We are big grilling fans here at FoodieLawyer, and in Texas you can easily grill 12 months out of the year. But not everyone has year-round grilling weather, or the space for a full-size outdoor grill, in which case the grill pan can often be an acceptable substitute. For example, you can use a grill pan on the stove to cook chicken tenders flavored with Tex-Mex spices, served on flour tortillas with cheese and a quick pico de gallo.
We like to add homemade pico de gallo (Spanish for “Rooster’s Beak,” according to Wikipedia) to our chicken tacos. It is easy to make and adds a fresh and spicy-as-you-want element to many dishes. In a small bowl, add chopped tomatoes, jalapeno and red onion.
Chopped up cilantro is optional for the pico de gallo. We like it, but not everyone does.
Add some fresh lime juice and salt & pepper, give it a good stir, and rest the pico in the fridge so the flavors all come together while you prepare the tacos.
The chicken is seasoned with some simple Tex-Mex classic flavors — ground cumin, chile powder and granulated garlic — all of which should be available at your local grocery store.
You can use any type of chicken for tacos, but on this night we used boneless, skinless chicken tenders. The only real preparation for this type of chicken is to remove the white strip of tendon, found at the fat end of the chicken tender.
Cut this off, because it is not appetizing after it’s been cooked.
The grill pan should be very hot before you add chicken. Preheat the pan over medium high heat for a few minutes while seasoning the chicken. You may want to spray the pan with a non-stick spray once the pan is hot, but before adding the chicken.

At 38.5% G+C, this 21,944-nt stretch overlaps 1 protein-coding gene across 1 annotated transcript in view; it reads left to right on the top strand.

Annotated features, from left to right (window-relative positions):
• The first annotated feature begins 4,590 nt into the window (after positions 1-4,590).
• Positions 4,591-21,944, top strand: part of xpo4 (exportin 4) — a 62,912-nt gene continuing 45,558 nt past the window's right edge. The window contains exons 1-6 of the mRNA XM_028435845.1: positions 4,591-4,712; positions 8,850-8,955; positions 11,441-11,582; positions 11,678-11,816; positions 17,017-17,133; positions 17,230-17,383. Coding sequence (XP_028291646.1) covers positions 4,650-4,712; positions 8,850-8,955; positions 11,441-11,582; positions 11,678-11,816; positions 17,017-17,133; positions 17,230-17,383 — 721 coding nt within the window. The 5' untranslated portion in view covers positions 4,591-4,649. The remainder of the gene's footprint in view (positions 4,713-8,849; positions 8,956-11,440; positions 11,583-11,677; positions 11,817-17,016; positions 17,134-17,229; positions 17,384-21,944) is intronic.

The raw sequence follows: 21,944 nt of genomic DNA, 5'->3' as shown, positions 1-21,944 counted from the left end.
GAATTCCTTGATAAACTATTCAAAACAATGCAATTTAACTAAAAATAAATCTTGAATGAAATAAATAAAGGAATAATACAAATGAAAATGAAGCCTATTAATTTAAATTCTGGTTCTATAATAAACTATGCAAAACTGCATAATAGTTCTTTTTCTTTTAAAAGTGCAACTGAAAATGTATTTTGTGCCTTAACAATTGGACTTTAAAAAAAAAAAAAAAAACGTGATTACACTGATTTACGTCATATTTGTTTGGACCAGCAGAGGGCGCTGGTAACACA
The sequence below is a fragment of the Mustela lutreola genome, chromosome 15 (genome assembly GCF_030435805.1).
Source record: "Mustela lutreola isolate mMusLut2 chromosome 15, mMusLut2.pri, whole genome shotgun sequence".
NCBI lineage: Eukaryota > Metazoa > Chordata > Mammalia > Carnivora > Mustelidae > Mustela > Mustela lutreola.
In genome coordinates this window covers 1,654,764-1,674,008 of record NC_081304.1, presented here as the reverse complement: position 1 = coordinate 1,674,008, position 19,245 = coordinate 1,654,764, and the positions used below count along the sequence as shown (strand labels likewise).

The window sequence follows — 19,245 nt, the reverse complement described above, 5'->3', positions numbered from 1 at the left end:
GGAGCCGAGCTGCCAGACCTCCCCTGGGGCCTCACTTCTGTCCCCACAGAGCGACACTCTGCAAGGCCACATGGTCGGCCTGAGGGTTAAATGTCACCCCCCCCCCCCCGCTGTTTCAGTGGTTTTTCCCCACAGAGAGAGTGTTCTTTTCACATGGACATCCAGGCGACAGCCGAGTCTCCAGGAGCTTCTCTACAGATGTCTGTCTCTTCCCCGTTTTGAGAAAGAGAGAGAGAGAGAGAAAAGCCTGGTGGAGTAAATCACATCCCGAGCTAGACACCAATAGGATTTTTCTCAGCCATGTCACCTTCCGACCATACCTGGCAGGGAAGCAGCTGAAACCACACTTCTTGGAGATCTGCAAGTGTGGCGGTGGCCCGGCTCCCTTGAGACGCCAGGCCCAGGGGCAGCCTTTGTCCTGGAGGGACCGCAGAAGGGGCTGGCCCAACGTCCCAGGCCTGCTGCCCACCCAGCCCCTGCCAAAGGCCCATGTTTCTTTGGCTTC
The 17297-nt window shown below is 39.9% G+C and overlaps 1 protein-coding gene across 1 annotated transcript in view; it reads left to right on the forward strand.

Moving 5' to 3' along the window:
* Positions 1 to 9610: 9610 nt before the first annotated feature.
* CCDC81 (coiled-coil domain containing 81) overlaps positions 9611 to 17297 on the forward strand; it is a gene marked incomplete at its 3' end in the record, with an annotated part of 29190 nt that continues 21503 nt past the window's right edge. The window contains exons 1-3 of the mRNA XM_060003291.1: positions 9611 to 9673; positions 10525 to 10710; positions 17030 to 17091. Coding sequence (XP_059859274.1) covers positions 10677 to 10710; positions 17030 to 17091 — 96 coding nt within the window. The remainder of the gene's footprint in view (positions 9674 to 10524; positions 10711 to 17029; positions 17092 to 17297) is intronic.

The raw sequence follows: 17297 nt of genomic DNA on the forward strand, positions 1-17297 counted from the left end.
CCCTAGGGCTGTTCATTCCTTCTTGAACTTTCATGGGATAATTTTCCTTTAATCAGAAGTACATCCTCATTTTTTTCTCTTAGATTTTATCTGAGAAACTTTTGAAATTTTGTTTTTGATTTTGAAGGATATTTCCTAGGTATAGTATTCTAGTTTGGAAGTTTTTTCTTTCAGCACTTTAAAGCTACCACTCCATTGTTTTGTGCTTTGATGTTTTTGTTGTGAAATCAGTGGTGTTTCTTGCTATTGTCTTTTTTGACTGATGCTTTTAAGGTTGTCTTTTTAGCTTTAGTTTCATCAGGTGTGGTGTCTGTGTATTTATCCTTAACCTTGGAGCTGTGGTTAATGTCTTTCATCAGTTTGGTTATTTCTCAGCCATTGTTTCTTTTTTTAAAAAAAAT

Add a few teaspoons of vegetable oil to the spices, then brush the mixture over both sides of the chicken.
After adding the chicken to the pan, don’t touch it until it’s ready to turn over, and you should only turn it once. You can tell the chicken is ready to turn over when most of the edges begin to turn white, usually after 3 minutes or so.
After turning the chicken, cook it for another 3 minutes, or until the center of the chicken is no longer pink.
We are lucky enough to have a grocery store near our house that makes fresh flour tortillas almost daily. Fresh flour tortillas always taste better.
We used lowfat sharp cheddar cheese on our tacos.
We decided on an additional step for our chicken tacos — heating the filled tortillas in a hot cast-iron skillet. This step browns the tortillas a bit (fresh flour tortillas sometimes benefit from a little extra browning) and melts the cheese nicely.
Heating up the filled chicken and cheese tacos is fast, easy and escalates this simple dish to a new level. If your cast iron skillet is well-seasoned, you don’t even need to add any butter or oil before heating the tacos.
We plated the chicken tacos with a healthy dose of the fresh pico de gallo and some sour cream dusted with chile powder.
You can also serve them with the pico already inside the taco. Yum!